Sexual Violence

Sexual violence refers to a sexual act without consent either without the consent of another people or with the inability of the person to give consent, for example because of their age, intoxication, or mental condition. Criminal law ́ s sections of law can be difficult to understand and currently they are focusing on assessing the threat and materialization of physical violence. However, also acts that do not meet the criminal law punishment criteria can be sexual violence and cause deep insecurity and trauma. In Finland, the Consent 2018 citizens’ initiative is coming to processing in Parliament, where the aim is to amend the Penal Code so that rape is defined through lack of consent and not through violence or through the threat thereof.

“Sexual violence means any sexual acts, an attempt to obtain sexual acts, unwanted sexual comments or approaches, or an attempt to trade, or otherwise direct a person’s sexuality by coercion without consent. Forcing can cover the whole use of force spectrum and in addition to physical force, coercion can include psychological intimidation, blackmail, or other threats — for example, the threat of physical damage, dismissal, or the job applied for is denied.” WHO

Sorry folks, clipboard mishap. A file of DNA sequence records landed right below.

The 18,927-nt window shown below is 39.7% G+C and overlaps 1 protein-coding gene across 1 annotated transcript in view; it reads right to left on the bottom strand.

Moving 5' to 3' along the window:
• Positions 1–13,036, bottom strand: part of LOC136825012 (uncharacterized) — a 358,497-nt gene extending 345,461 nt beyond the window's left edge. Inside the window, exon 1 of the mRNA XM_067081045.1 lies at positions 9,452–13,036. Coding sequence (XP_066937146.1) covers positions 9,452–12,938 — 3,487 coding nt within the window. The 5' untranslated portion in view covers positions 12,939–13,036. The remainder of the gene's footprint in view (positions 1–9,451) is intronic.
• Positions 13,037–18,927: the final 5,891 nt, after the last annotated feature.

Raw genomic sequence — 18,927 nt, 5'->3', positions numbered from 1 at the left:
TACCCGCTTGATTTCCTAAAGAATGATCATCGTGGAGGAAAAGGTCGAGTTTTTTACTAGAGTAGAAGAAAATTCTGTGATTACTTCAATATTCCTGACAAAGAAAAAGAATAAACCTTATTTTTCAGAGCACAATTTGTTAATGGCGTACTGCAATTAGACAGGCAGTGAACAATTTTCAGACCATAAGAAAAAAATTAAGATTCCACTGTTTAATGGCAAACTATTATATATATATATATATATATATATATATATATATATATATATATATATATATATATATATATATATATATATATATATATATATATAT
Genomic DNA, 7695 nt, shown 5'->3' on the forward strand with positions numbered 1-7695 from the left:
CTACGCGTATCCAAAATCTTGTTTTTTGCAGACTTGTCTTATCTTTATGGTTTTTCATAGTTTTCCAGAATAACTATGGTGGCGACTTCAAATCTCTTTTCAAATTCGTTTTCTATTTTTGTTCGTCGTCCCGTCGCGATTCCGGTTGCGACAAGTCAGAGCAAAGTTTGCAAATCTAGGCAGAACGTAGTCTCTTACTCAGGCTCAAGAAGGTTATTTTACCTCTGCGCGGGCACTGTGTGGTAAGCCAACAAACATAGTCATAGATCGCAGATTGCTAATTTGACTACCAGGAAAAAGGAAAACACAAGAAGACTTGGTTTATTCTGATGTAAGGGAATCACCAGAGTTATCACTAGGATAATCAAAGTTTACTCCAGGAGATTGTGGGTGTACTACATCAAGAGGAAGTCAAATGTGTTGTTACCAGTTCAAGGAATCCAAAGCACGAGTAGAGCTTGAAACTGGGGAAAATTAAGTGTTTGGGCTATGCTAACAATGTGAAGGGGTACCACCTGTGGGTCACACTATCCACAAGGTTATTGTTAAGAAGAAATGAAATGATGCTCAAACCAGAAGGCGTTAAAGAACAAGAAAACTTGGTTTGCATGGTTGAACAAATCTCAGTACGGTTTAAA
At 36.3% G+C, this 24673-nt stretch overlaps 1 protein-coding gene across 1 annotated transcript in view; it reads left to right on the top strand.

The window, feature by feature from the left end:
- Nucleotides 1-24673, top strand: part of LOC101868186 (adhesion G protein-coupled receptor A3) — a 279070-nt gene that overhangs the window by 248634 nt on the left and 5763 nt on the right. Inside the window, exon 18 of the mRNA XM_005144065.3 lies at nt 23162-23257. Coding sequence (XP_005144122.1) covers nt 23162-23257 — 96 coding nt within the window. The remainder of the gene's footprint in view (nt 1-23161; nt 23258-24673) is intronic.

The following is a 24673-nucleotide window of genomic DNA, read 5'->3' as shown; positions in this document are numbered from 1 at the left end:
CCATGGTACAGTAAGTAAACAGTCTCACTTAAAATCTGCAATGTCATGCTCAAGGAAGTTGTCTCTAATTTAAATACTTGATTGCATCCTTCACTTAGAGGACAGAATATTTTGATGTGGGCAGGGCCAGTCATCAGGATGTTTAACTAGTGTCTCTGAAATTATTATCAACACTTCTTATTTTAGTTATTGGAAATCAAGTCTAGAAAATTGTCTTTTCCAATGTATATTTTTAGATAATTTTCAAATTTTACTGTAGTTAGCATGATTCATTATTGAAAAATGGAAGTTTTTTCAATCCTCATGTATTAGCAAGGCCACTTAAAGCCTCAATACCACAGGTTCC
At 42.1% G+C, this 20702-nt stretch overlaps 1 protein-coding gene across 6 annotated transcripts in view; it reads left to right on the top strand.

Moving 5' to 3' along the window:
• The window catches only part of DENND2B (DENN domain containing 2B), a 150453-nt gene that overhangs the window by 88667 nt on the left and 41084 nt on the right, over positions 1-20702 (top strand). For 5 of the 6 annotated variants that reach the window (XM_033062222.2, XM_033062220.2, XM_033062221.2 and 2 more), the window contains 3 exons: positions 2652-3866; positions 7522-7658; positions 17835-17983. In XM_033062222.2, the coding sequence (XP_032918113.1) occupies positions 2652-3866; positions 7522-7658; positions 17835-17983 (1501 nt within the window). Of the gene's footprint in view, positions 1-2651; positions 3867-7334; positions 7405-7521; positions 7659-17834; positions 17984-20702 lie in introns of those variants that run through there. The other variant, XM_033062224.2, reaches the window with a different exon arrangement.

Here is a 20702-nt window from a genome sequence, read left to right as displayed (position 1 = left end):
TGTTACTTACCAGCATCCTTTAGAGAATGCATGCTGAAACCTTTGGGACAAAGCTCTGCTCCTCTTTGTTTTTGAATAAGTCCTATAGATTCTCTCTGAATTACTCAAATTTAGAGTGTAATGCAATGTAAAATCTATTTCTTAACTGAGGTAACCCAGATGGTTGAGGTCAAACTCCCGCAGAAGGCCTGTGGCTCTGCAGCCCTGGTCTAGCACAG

When person´s sexuality is violated, then the whole personal humanity is also violated and therefore it is particularly traumatic experience for a person who has had to experience sexual violence in some way. In sex, acts are voluntary and produce pleasure, whereas in violence, acts are often the use of power and force, and they cause fear. Sexual violence occurs in a wide variety of situations and settings. Sexual violence can be for example:

  • Rape within marriage or relationship
  • Rape made by an unknown
  • The use of contraception or protection against sexually transmitted diseases during sex is being prohibited
  • Forced abortion
  • Acts of violence against the sexual integrity of women, including female genital mutilation and compulsory virginity checks
  • An insinuation relating to sex or body
  • Intimidation, extortion, manoeuvring, seduction, bribery or coercion into sexual intercourse, oral sex or kissing
  • Forcing for watch or listen to sex related matters
  • Coercing to touch oneself or another (forcibly by touching)
  • Coercing to touch oneself or another
  • Taking pictures without permission for sexual purposes and dissemination of sexual images (including via internet)
  • Purchasing sexual acts with goods, intoxicants or with money. (Sexual acts for remuneration)
  • There is also sexual violence if, for example, the other party is passed out or otherwise in an unconscious state and the other party commits a sexual act against him or her
  • Abuses can take place either face-to-face, over the phone, or over the Internet. The digital age has diversified the possibilities for violence and harassment. See also: Grooming, sexting, sextortion

People who are in vulnerable position